The present document is directed primarily to related problems of formation, multiplication and migration of microorganisms and contaminants on an indwelling article along its outside surface. The interference of such organisms and debris with the function of an indwelling article is neither as mechanical nor as direct, but is equally as severe.
Infections arising from propagation of microorganisms and contaminating debris along the outside surfaces of such articles cause immeasurable grief and enormous costs. These adverse effects are particularly tragic in that they are nosocomial--that is to say, caused during and apparently as a result of hospitalization.
The incidence and cost of nosocomial urinary-tract infections in general hospitals, arising from the use of indwelling catheters, has been reported recently by Rutledge and McDonald in "Cost of Treating Nosocomial Urinary Tract Infections," Urology 26(1 supplemental):24-6, 1985. An earlier discussion was provided by Platt et al., in "Mortality Associated with Nosocomial Urinary Tract Infections," New England Journal of Medicine 307:637-642, 1982.
These surveys put the extra hospital time, in a typical instance of nosocomial urinary-tract infection, at five to six days per hospital stay--for an annual nationwide extra cost of 1.8 billion dollars. Nosocomial urinary-tract infections are estimated to arise in 3.6 percent of all hospital admissions. Evans, Journal of the American Medical Association 256 (#8 Aug. 22/29), 1986.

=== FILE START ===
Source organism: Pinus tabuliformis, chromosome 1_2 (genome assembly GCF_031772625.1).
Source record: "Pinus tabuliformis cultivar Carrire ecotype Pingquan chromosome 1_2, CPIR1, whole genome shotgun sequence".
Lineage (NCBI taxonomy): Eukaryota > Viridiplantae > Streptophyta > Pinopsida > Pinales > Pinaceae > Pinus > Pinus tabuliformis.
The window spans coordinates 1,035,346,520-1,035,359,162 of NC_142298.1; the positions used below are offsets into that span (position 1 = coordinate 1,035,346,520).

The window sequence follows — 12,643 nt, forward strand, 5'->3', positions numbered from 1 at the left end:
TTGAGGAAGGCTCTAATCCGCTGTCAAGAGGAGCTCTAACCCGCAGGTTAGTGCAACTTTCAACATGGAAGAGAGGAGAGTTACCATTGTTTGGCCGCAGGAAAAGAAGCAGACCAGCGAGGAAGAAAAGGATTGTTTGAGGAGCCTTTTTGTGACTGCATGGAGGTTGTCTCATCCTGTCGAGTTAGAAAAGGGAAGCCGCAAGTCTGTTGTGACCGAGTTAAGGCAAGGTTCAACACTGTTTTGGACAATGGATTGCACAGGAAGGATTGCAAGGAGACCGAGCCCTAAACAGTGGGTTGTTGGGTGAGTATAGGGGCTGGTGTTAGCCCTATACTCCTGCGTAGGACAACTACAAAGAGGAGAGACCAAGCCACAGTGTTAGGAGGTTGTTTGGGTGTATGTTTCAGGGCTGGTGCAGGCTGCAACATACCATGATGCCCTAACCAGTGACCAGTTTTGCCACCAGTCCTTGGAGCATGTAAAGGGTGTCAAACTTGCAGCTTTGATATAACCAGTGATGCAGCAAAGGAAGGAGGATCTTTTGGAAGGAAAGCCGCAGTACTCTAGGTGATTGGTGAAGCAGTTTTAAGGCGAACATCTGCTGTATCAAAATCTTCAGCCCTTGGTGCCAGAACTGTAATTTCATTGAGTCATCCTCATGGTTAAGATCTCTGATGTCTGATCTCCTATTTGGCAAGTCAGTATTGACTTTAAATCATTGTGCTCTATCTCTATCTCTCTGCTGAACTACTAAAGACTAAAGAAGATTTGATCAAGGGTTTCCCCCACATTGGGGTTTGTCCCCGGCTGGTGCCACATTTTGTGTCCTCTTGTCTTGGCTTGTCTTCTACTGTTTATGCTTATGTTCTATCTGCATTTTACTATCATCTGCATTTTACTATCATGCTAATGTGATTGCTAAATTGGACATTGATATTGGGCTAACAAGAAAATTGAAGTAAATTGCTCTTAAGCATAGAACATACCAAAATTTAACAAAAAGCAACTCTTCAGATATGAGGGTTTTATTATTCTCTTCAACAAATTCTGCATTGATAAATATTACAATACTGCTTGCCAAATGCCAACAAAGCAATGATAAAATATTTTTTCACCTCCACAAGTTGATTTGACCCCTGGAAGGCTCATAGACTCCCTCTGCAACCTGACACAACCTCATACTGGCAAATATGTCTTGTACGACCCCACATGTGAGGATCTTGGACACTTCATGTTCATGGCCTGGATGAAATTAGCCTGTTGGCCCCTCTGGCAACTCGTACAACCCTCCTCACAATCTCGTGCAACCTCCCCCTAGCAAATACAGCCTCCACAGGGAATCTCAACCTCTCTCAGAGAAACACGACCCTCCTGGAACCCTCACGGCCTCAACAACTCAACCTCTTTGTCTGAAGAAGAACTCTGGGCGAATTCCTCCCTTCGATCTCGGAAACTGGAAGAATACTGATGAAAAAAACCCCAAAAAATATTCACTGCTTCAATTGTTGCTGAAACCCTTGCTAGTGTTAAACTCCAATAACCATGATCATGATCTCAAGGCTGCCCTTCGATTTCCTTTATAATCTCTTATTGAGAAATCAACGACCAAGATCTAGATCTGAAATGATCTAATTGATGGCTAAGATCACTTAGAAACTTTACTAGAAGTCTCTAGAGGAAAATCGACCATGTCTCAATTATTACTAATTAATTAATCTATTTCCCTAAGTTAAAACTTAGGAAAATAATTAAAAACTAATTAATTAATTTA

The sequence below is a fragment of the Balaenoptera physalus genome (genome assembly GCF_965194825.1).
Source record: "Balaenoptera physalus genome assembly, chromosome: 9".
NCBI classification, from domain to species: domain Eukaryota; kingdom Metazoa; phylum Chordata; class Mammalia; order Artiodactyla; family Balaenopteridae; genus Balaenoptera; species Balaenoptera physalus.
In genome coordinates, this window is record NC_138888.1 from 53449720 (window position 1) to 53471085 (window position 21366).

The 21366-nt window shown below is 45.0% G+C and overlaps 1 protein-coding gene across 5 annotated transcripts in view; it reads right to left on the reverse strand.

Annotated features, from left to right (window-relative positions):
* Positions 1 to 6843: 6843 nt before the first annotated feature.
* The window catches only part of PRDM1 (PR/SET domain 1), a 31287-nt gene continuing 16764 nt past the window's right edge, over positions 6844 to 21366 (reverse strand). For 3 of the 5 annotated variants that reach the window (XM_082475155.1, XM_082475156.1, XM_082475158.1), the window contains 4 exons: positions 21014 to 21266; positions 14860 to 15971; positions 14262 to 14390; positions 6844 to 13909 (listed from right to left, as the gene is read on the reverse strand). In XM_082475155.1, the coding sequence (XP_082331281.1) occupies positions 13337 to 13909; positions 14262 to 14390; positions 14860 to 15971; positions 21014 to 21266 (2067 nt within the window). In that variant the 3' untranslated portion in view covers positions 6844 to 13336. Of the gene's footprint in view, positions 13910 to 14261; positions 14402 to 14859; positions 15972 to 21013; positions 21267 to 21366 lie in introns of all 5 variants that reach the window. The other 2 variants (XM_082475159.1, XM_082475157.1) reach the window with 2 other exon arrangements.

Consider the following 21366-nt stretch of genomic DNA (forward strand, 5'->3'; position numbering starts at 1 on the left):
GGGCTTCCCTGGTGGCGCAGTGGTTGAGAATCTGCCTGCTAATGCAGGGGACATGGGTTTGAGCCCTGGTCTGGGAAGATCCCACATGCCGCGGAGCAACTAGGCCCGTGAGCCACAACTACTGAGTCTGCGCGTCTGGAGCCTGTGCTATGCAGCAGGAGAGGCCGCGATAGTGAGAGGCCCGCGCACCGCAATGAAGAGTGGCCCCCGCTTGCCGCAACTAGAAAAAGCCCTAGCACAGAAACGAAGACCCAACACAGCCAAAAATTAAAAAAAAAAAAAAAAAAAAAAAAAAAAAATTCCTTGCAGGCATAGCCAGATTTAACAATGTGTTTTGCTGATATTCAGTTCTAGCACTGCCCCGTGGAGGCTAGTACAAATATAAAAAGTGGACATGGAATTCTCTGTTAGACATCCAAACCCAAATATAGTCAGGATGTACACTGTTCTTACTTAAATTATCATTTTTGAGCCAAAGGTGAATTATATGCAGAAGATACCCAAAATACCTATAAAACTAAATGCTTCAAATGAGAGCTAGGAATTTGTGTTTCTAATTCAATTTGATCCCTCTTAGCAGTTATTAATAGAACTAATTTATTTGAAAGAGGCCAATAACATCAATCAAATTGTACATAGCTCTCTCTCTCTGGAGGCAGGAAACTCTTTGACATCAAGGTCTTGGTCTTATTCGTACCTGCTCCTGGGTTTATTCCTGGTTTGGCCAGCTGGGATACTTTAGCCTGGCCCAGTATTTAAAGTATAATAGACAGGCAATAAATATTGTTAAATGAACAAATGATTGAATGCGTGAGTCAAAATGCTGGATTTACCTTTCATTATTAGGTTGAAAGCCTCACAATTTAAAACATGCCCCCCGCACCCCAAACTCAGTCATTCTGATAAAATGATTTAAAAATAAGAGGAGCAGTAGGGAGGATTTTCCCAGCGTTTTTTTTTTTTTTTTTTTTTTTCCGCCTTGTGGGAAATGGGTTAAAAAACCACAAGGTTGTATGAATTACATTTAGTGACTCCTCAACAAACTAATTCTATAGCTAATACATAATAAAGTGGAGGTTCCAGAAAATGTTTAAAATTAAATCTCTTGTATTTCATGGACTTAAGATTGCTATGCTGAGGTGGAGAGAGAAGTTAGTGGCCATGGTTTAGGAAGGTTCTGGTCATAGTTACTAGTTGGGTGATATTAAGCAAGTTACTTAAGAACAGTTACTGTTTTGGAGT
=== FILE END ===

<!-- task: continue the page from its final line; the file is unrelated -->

The major cause of nosocomial urinary-tract infections in hospitals is believed to be the indwelling catheter. The mortality rate directly attributed to nosocomial bacteremic urinary-tract infection has been reported as 12.8 percent. Furthermore, extensive analysis of hospital histories implicates virtually the entire gamut of procedures for catheter storage, emplacement and maintenance. Refer to Cecil's Textbook of Medicine, 17th edition, II:1487 (Saunders), 1985.
In nursing homes, such notorious hazards of urinary-tract infection have apparently deterred the use of urinary catheters on a broad scale, even though such catheters are well known as a means of alleviating the distress of urinary incontinence. Even with such limited use, seven million nosocomial urinary-tract infections--many due to catheter use--occur per year in patients confined to nursing homes (see Cecil's Textbook of Medicine).
As a result, elderly patients in nursing homes are generally denies the benefits of such catheters. It is therefore reasonable to consider nursing-home costs arising out of the complications of urinary incontinence. Such costs are estimated in the range $0.5 billion to $1.5 billion per year.
These values represent three to eight percent of all nursing-care costs (see Ouslander, J. G. and Kane, R. L. in "The cost of urinary tract incontinence in nursing homes," Med. Care 22:69-79, 1984). Yet, as already suggested, it is generally held that nursing homes would incur greater cost if they put urinary catheters into general use, employing existing catheter-insertion technique.
Problems with indwelling catheters have also been reported in outpatient situations. Indwelling urinary-tract catheters, varying from paraplegic appliances to obstructive-uropathy bypasses, figure prominently in such situations.